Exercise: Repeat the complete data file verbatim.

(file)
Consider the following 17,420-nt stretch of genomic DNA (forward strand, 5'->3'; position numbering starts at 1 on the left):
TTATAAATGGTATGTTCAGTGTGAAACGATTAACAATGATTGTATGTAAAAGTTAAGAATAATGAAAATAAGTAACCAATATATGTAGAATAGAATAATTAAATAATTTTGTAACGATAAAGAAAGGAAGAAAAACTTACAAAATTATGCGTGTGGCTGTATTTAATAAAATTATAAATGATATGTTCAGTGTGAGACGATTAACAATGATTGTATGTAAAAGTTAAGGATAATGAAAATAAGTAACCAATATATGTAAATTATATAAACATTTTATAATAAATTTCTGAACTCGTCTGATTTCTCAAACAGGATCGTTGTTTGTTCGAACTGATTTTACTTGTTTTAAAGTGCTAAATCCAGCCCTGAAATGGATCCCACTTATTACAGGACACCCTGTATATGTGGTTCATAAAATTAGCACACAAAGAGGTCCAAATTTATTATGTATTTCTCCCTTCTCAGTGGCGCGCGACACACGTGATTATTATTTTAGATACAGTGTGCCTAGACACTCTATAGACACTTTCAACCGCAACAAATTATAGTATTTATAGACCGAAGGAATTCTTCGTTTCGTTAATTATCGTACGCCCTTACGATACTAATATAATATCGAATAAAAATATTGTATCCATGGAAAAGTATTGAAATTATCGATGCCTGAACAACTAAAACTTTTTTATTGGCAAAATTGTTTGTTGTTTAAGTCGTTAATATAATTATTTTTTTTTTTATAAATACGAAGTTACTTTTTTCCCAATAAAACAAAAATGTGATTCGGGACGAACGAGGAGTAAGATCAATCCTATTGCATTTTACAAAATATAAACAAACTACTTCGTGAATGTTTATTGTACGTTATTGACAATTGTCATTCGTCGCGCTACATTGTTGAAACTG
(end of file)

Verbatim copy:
Consider the following 17,420-nt stretch of genomic DNA (forward strand, 5'->3'; position numbering starts at 1 on the left):
TTATAAATGGTATGTTCAGTGTGAAACGATTAACAATGATTGTATGTAAAAGTTAAGAATAATGAAAATAAGTAACCAATATATGTAGAATAGAATAATTAAATAATTTTGTAACGATAAAGAAAGGAAGAAAAACTTACAAAATTATGCGTGTGGCTGTATTTAATAAAATTATAAATGATATGTTCAGTGTGAGACGATTAACAATGATTGTATGTAAAAGTTAAGGATAATGAAAATAAGTAACCAATATATGTAAATTATATAAACATTTTATAATAAATTTCTGAACTCGTCTGATTTCTCAAACAGGATCGTTGTTTGTTCGAACTGATTTTACTTGTTTTAAAGTGCTAAATCCAGCCCTGAAATGGATCCCACTTATTACAGGACACCCTGTATATGTGGTTCATAAAATTAGCACACAAAGAGGTCCAAATTTATTATGTATTTCTCCCTTCTCAGTGGCGCGCGACACACGTGATTATTATTTTAGATACAGTGTGCCTAGACACTCTATAGACACTTTCAACCGCAACAAATTATAGTATTTATAGACCGAAGGAATTCTTCGTTTCGTTAATTATCGTACGCCCTTACGATACTAATATAATATCGAATAAAAATATTGTATCCATGGAAAAGTATTGAAATTATCGATGCCTGAACAACTAAAACTTTTTTATTGGCAAAATTGTTTGTTGTTTAAGTCGTTAATATAATTATTTTTTTTTTTATAAATACGAAGTTACTTTTTTCCCAATAAAACAAAAATGTGATTCGGGACGAACGAGGAGTAAGATCAATCCTATTGCATTTTACAAAATATAAACAAACTACTTCGTGAATGTTTATTGTACGTTATTGACAATTGTCATTCGTCGCGCTACATTGTTGAAACTG